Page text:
|By Mark Gruetze, The Pittsburgh Tribune-ReviewMcClatchy-Tribune Regional News |
Dec. 29--A hotel at The Meadows, a casino in Fayette County and new games are on tap for Western Pennsylvania gamblers in 2013.
Regulators will award the license for the state's 13th casino, as gambling industry leaders hope Americans have enough confidence in the economy to keep the slots spinning and the cards turning.
"We're a discretionary income business," Rivers General Manager Craig Clark says of casinos in general. "We're one of the first to be cut" when people have to reduce their spending.
In the first 11 months of the year, Pennsylvania casinos generated $2.9 billion in gambling revenue, an increase of 4.7 percent from the total through November 2011. With an eye toward increasing that figure again in 2013, casino executives plan new offerings to attract new players and keep familiar faces returning.
Lady Luck Casino Nemacolin will open in the summer at the Fayette County resort, says Isle of Capri spokeswoman Jill Alexander. Isle of Capri, which operates 15 casinos in six other states, will manage Lady Luck.
It will have 600 slot machines and 28 table games but no poker room, Alexander says. The casino will have 450 employees.
Lady Luck Nemacolin will be a resort casino, meaning it will be open only to hotel guests and to people making a $10 purchase, such as food, a souvenir or a gift card. Managers of existing Western Pennsylvania casinos say they don't worry about competition specifically from Lady Luck.
"Nemacolin will have some minor effect, but I don't think it will be dramatic," says Sean Sullivan, vice president and general manager at The Meadows Racetrack and Casino in North Strabane. "It'll be attractive to certain types of players."
Clark sees Nemacolin as more of a destination location, while most Rivers customers come from Allegheny County.
Officials are "working tirelessly" on a hotel that will be connected to the casino, Sullivan says. He expects groundbreaking in the spring.
The hotel will have about 200 rooms. Although about 1,000 rooms are available in nearby hotels, Clark says an on-site facility is a "critical component" for casino guests. "Meadows Hotel" will be built below the south parking garage, in an area now used for bus parking.
Work also is to start in the spring for a retail development tentatively called "The Street." It will front on Racetrack Road and include shops, restaurants and a bank. Tenants might be announced next month.
The casino recently remodeled its poker room and installed a new high-limit room.
Clark says Rivers' focus in 2013 will be on slot machines and promotions. The casino plans to add new slots and get new titles out faster. He says promotions will be bigger and more exclusive. The $300,000 "mortgage mania" promotion in January offers to cover the winner's mortgage payments for a year, up to $18,000, with secondary prizes of making car and credit card payments.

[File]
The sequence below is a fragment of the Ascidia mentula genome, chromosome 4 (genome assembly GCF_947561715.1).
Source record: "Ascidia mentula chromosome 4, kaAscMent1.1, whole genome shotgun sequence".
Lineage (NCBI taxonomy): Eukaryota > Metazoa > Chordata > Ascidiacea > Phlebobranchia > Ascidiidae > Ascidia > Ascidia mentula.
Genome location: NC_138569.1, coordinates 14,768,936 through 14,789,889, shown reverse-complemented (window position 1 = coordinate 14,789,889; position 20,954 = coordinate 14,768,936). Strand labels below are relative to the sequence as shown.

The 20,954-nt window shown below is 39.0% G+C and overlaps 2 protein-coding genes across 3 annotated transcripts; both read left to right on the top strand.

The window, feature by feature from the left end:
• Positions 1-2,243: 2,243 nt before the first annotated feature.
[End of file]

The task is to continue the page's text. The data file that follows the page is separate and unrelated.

The casino will continue its emphasis on community involvement, he says. It will again be a partner with the Auto Show and plan a NASCAR event that will put winners in a NASCAR simulator.
"Our business is based in Pittsburgh and Allegheny County. We're supported by the local community in a very significant way," he says.
A major decision for the Gaming Control Board will be awarding the license for a second casino in Philadelphia. Six companies are vying for the state's last Category 2 license, which allows a stand-alone casino with up to 5,000 slot machines and 250 table games.
Although Pennsylvania appears to have replaced New Jersey as the No. 2 gambling states, it faces competition from expansion in New York, Massachusetts, Maryland and elsewhere.
The state Gaming Control Board will see that the approval process for new games is quick and efficient, a spokesman says. The board also notes that several casinos are adding entertainment and conference venues, hotels and additional restaurants.
Online gambling will remain the No. 1 topic. Supporters of federal legislation authorizing legal online poker pulled the plug on their proposal in mid-December, while pledging to try again in 2013.
A 2011 U.S. Department of Justice ruling says states may offer online games within their borders. Nevada has authorized operators of online poker site that are expected to begin operations this year, and Delaware seems poised to offer online slots as well as poker, roulette, blackjack and other games.
Last week, New Jersey's Legislature approved allowing online versions of any game offered in Atlantic City casinos. The bill was sent to Gov. Chris Christie.
California and other states are exploring legalization of online gambling.
Mark Gruetze is administrative editor for Trib Total Media. He can be reached at 412-320-7838 or email@example.com.
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